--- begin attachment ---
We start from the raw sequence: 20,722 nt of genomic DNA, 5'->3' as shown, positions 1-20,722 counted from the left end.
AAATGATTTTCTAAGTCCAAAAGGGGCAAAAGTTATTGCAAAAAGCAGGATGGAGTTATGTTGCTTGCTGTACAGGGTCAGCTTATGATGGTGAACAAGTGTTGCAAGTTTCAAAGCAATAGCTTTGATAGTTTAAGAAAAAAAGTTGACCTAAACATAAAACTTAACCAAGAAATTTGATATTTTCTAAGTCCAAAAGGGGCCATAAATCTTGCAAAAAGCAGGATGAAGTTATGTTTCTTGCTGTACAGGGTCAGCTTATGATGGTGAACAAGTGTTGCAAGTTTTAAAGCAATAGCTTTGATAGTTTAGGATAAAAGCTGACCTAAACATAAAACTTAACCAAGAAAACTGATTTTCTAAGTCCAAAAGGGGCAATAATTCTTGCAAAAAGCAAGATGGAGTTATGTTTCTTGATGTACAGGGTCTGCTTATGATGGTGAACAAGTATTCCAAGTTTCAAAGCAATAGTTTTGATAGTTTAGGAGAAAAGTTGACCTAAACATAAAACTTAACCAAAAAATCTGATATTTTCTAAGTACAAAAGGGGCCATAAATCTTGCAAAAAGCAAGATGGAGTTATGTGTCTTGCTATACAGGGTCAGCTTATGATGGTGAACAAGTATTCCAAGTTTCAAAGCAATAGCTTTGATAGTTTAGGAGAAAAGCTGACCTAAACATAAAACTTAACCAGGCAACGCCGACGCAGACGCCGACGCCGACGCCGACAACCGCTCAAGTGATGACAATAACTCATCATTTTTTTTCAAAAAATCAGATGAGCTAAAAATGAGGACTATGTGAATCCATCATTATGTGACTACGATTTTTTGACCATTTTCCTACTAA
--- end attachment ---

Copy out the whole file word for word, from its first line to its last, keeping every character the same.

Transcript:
We start from the raw sequence: 20,722 nt of genomic DNA, 5'->3' as shown, positions 1-20,722 counted from the left end.
AAATGATTTTCTAAGTCCAAAAGGGGCAAAAGTTATTGCAAAAAGCAGGATGGAGTTATGTTGCTTGCTGTACAGGGTCAGCTTATGATGGTGAACAAGTGTTGCAAGTTTCAAAGCAATAGCTTTGATAGTTTAAGAAAAAAAGTTGACCTAAACATAAAACTTAACCAAGAAATTTGATATTTTCTAAGTCCAAAAGGGGCCATAAATCTTGCAAAAAGCAGGATGAAGTTATGTTTCTTGCTGTACAGGGTCAGCTTATGATGGTGAACAAGTGTTGCAAGTTTTAAAGCAATAGCTTTGATAGTTTAGGATAAAAGCTGACCTAAACATAAAACTTAACCAAGAAAACTGATTTTCTAAGTCCAAAAGGGGCAATAATTCTTGCAAAAAGCAAGATGGAGTTATGTTTCTTGATGTACAGGGTCTGCTTATGATGGTGAACAAGTATTCCAAGTTTCAAAGCAATAGTTTTGATAGTTTAGGAGAAAAGTTGACCTAAACATAAAACTTAACCAAAAAATCTGATATTTTCTAAGTACAAAAGGGGCCATAAATCTTGCAAAAAGCAAGATGGAGTTATGTGTCTTGCTATACAGGGTCAGCTTATGATGGTGAACAAGTATTCCAAGTTTCAAAGCAATAGCTTTGATAGTTTAGGAGAAAAGCTGACCTAAACATAAAACTTAACCAGGCAACGCCGACGCAGACGCCGACGCCGACGCCGACAACCGCTCAAGTGATGACAATAACTCATCATTTTTTTTCAAAAAATCAGATGAGCTAAAAATGAGGACTATGTGAATCCATCATTATGTGACTACGATTTTTTGACCATTTTCCTACTAA